Survival In Common Weasels

Populations of common weasels are unpredictable, so no one has attempted to tabulate their age structures by following marked live individuals. The only thing that can be said with certainty is that there is generally a new set of resident common weasels on a study area each season, and that no individual has been known to hold a home range for more than 3 years (Chapter 8). This implies that most common weasels live only for a year or less.

Confirmation of this guess comes from the only three attempts made to construct a frequency distribution of annual age classes from collections of carcasses, one in Denmark and two in Britain (Figure 11.5). The huge preponderance of first-year animals in all three samples confirms our expectations. Various other studies have used age classes defined in different ways, which give results of the same general order but usually are impossible to compare in detail.

The first attempt to construct a life table for common weasels on British game estates, by King (1980c), was based on a sample of 455 dead common weasels, collected all the year round (Table 11.4). All the data were pooled, since there were no significant differences between the age distributions for the five sample areas or for the two sexes. The first-year mortality rate was very high (80% in males, 75% in females), which is not surprising for small predators that live life at such a hectic pace. The expectation of further life for a young weasel at independence was about 10 months in both sexes. The density of a population will therefore depend heavily on the production and survival of young; since this varies drastically according to food supplies, the instability of populations of common weasels needs no further explanation.

As in stoats, and for the same reason (both samples were collected from gamekeepers), there was a well-defined peak in the risk of mortality every year in spring (Table 11.3). On the other hand, spring is a stressful time for weasels anyway, especially if food is short. In Wytham, a protected population never subject to regular trapping, several residents that had been watched for months

11.5 The vast majority of common weasels are under a year old, and the of them reach only 3 years of age. England, 1968-1970 (King 1980c); , 1995-1997 (McDonald & Harris 2002); Denmark, 1969-1970 (Jensen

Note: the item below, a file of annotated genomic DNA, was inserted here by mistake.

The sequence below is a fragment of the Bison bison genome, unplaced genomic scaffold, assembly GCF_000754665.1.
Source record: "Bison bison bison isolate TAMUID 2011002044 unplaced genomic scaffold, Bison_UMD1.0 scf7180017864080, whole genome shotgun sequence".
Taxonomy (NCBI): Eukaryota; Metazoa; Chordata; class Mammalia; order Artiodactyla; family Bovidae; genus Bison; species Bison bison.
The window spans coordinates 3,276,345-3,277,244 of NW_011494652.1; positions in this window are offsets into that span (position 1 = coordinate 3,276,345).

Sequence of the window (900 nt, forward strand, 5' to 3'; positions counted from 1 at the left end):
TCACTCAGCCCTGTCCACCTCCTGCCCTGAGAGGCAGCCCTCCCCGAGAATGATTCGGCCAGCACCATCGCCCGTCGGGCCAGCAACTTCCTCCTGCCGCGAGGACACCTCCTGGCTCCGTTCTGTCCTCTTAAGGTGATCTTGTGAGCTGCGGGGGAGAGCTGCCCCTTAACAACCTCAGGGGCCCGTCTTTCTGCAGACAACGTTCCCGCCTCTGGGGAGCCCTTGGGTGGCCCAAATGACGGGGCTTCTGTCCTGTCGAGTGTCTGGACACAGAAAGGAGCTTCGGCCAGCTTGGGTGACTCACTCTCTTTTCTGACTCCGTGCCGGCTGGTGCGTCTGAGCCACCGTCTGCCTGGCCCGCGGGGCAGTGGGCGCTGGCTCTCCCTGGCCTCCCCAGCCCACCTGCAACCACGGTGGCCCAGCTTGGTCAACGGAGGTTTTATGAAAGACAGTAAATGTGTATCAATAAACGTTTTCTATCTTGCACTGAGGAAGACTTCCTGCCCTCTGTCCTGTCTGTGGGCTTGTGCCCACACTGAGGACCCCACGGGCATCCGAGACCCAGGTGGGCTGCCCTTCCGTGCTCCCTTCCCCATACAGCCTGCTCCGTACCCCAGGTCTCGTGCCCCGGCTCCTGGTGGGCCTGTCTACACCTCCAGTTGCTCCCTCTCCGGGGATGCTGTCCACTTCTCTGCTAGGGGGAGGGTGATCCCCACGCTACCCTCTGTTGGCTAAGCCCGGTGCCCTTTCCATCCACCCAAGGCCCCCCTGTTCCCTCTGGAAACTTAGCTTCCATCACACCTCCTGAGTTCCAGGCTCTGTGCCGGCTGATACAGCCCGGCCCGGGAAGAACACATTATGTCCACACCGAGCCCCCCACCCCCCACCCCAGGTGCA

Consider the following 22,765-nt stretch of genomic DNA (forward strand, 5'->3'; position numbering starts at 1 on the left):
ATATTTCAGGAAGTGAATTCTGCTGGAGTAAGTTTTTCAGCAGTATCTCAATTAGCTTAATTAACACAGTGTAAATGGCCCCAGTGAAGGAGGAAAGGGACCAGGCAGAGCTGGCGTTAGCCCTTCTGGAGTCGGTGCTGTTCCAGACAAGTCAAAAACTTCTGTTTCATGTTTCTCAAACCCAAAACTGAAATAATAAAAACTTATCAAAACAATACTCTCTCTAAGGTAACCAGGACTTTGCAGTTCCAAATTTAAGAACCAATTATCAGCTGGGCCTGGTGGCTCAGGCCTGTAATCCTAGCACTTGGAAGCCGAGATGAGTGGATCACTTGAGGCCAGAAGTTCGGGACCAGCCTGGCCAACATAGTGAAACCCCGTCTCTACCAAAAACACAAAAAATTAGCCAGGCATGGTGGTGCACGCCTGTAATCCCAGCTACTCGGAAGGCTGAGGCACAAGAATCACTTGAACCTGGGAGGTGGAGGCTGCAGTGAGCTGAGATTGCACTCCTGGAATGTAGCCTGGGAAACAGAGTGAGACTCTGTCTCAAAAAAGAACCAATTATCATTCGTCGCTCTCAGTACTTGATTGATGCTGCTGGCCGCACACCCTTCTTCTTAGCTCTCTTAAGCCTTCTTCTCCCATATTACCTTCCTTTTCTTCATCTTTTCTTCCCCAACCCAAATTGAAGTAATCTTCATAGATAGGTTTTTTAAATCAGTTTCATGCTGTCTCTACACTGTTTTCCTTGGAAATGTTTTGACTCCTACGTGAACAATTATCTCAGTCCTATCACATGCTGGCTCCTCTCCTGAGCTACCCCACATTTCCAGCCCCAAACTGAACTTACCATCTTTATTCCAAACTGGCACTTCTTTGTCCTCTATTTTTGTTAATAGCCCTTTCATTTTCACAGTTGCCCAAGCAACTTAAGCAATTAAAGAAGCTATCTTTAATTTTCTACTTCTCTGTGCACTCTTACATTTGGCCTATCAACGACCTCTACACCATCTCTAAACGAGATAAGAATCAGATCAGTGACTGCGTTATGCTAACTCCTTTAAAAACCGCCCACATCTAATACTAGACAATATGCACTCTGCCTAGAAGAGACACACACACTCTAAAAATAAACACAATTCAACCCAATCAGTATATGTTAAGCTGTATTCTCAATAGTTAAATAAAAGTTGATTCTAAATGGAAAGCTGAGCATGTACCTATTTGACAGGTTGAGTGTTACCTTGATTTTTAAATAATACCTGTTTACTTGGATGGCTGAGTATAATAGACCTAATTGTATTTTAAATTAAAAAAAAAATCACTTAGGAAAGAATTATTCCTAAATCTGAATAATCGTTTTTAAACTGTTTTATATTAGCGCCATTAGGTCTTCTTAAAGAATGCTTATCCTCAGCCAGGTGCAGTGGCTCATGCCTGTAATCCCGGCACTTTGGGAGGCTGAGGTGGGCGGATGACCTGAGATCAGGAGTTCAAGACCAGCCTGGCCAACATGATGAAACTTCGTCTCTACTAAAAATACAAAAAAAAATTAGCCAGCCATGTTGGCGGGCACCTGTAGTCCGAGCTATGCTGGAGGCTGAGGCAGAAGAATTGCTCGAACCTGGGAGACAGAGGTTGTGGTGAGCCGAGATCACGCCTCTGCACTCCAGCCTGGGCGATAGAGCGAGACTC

Figure oldest Britain 1978).

11.5 The vast majority of common weasels are under a year old, and the of them reach only 3 years of age. England, 1968-1970 (King 1980c); , 1995-1997 (McDonald & Harris 2002); Denmark, 1969-1970 (Jensen

Table 11.4 Life Table for Common Weasels in Britain in the 1970s and the 1990s from Age Determination of Carcasses

Age class

Number alive

Proportion surviving at start of age class (lx)

Mortality rate at that age (qx%)

Survival rate during age class (px)

1970s (King 1980c) Males

0.25-1 year 339 1.00

1-2 years 69 0.20

2-3 years 8 0.02 Females

0.25-1 year 116 1.00

1-2 years 29 0.25

1990s (McDonald & Harris 2002) Males

344 1.00

50 0.15

0.25-1 year 1-2 years Females 0.25-1 year 1-2 years

59 0

0.85

0.97

0.15

0.03

died or disappeared in spring, often after drastic loss of weight (King 1975c), and the age distribution of weasels from Wytham was not different from those on the game estates.

When McDonald and Harris (2002) made a second collection of common weasel carcasses from British gamekeepers, numbering about the same (n = 458) but sampling a larger selection of estates, they found similar general patterns (e.g., first-year mortality rate 85% and 97%). But in addition, they contributed two important new details to the story. Their two-species collection strategy enabled them to compare the effects of culling on stoat and common weasel populations sampled in the same areas and by the same means, and their more advanced data analysis techniques allowed a first test of the importance of the late summer litters to the population biology of common weasels.

McDonald and Harris applied to common weasels the same population model that they had developed for stoats (with a slight variation to allow for the different reproductive cycles of the two species). They included the same necessary assumptions (survival independent of density, population closed), except that young common weasels were considered fully independent by the age of 7 weeks.

Again, the model proved extraordinarily useful despite its limitations, because it demonstrated both the similarities and the differences between these two coexisting species. In both, the single factor most critically influencing r was the survival of the first-year class, but the difference was that, for the British population of common weasels during the years they sampled, r averaged a positive figure, 0.30.

To reduce this positive figure to a negative, that is, to make a breeding population of weasels decline, the survival rate of newborn weasels in the first 3 months of their lives set in the model had to be cut from 0.88 to under 0.56, which might well mimic what happens in less favored habitats when food is very short (Chapter 9). An alternative means of inducing a decline was to reduce the probability of late summer litters (Chapter 10) from 1.0 to 0.4. Conversely, if the survival of newborns and the probability of second litters were both set at high values, as during a rodent irruption, the weasel population growth rate soared.

In reality, both these parameters are strongly affected by food supplies and are probably never the same for 2 years in a row, so the actual numbers are less important than what they tell us about the great capacity of common weasels to respond quickly when rodent numbers increase, and their equally sudden disappearance afterward. Like stoats, common weasel populations are unstable, but they can compensate for the annual harvest imposed by gamekeepers more easily than can stoats.

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